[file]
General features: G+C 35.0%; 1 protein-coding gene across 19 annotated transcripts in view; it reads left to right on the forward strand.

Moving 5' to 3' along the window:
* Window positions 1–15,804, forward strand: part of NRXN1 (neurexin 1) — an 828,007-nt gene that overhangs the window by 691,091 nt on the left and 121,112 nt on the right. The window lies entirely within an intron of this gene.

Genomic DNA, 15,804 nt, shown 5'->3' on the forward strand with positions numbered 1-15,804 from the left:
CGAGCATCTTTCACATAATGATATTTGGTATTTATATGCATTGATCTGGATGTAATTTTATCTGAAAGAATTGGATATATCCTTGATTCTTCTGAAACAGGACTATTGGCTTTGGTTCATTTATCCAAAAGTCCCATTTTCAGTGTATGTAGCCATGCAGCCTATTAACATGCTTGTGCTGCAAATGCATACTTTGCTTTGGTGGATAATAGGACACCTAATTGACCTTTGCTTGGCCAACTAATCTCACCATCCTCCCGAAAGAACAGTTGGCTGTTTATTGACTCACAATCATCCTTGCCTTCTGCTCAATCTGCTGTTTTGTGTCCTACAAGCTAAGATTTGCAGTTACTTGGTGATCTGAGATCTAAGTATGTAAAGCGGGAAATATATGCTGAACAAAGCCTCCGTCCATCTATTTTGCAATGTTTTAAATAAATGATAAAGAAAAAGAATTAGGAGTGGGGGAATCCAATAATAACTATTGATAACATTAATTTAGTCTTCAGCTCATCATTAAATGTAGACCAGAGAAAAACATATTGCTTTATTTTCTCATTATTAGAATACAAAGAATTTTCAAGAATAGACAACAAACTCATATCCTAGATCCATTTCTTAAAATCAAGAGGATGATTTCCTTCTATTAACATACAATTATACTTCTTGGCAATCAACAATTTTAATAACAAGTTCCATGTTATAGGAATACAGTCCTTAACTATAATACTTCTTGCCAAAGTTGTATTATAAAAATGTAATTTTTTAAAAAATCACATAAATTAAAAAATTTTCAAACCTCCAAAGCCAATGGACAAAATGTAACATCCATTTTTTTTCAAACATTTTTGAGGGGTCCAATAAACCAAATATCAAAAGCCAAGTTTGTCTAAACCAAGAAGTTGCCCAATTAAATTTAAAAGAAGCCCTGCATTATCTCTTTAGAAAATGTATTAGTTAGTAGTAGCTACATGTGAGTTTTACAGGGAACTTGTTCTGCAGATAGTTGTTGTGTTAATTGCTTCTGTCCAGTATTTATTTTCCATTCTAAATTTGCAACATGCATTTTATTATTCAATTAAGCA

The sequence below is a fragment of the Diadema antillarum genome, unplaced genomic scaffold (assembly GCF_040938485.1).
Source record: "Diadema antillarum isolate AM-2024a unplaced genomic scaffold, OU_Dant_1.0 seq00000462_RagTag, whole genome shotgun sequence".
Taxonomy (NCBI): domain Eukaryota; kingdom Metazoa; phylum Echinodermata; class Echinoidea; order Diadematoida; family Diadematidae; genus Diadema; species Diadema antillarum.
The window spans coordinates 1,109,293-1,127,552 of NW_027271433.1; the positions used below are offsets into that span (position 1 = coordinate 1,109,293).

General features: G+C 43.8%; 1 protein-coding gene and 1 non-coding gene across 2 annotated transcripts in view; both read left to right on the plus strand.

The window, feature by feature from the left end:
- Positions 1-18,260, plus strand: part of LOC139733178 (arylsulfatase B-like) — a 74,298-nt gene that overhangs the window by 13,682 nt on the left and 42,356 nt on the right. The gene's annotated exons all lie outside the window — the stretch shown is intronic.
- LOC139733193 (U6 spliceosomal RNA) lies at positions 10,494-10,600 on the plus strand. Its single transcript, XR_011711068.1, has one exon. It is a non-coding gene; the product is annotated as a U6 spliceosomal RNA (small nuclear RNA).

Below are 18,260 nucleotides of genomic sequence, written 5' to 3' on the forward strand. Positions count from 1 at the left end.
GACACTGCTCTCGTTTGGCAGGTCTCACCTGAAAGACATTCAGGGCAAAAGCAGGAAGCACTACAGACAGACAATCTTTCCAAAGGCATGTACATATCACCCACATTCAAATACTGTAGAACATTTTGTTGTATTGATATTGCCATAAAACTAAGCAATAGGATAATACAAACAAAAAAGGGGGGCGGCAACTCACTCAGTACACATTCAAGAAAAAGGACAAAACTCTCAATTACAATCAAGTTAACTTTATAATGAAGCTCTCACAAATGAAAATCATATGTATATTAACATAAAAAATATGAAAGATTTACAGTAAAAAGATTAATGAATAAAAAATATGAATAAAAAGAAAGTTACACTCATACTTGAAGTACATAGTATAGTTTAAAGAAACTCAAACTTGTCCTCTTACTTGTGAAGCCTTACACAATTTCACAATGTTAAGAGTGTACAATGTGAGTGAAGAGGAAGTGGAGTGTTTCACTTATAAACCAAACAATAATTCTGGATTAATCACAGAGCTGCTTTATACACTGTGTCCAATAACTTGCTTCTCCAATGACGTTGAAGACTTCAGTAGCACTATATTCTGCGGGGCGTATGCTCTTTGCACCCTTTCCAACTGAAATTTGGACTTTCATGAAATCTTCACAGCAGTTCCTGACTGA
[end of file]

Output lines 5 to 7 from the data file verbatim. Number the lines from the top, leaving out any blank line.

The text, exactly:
CGAGCATCTTTCACATAATGATATTTGGTATTTATATGCATTGATCTGGATGTAATTTTATCTGAAAGAATTGGATATATCCTTGATTCTTCTGAAACAGGACTATTGGCTTTGGTTCATTTATCCAAAAGTCCCATTTTCAGTGTATGTAGCCATGCAGCCTATTAACATGCTTGTGCTGCAAATGCATACTTTGCTTTGGTGGATAATAGGACACCTAATTGACCTTTGCTTGGCCAACTAATCTCACCATCCTCCCGAAAGAACAGTTGGCTGTTTATTGACTCACAATCATCCTTGCCTTCTGCTCAATCTGCTGTTTTGTGTCCTACAAGCTAAGATTTGCAGTTACTTGGTGATCTGAGATCTAAGTATGTAAAGCGGGAAATATATGCTGAACAAAGCCTCCGTCCATCTATTTTGCAATGTTTTAAATAAATGATAAAGAAAAAGAATTAGGAGTGGGGGAATCCAATAATAACTATTGATAACATTAATTTAGTCTTCAGCTCATCATTAAATGTAGACCAGAGAAAAACATATTGCTTTATTTTCTCATTATTAGAATACAAAGAATTTTCAAGAATAGACAACAAACTCATATCCTAGATCCATTTCTTAAAATCAAGAGGATGATTTCCTTCTATTAACATACAATTATACTTCTTGGCAATCAACAATTTTAATAACAAGTTCCATGTTATAGGAATACAGTCCTTAACTATAATACTTCTTGCCAAAGTTGTATTATAAAAATGTAATTTTTTAAAAAATCACATAAATTAAAAAATTTTCAAACCTCCAAAGCCAATGGACAAAATGTAACATCCATTTTTTTTCAAACATTTTTGAGGGGTCCAATAAACCAAATATCAAAAGCCAAGTTTGTCTAAACCAAGAAGTTGCCCAATTAAATTTAAAAGAAGCCCTGCATTATCTCTTTAGAAAATGTATTAGTTAGTAGTAGCTACATGTGAGTTTTACAGGGAACTTGTTCTGCAGATAGTTGTTGTGTTAATTGCTTCTGTCCAGTATTTATTTTCCATTCTAAATTTGCAACATGCATTTTATTATTCAATTAAGCA

The sequence below is a fragment of the Diadema antillarum genome, unplaced genomic scaffold (assembly GCF_040938485.1).
Source record: "Diadema antillarum isolate AM-2024a unplaced genomic scaffold, OU_Dant_1.0 seq00000462_RagTag, whole genome shotgun sequence".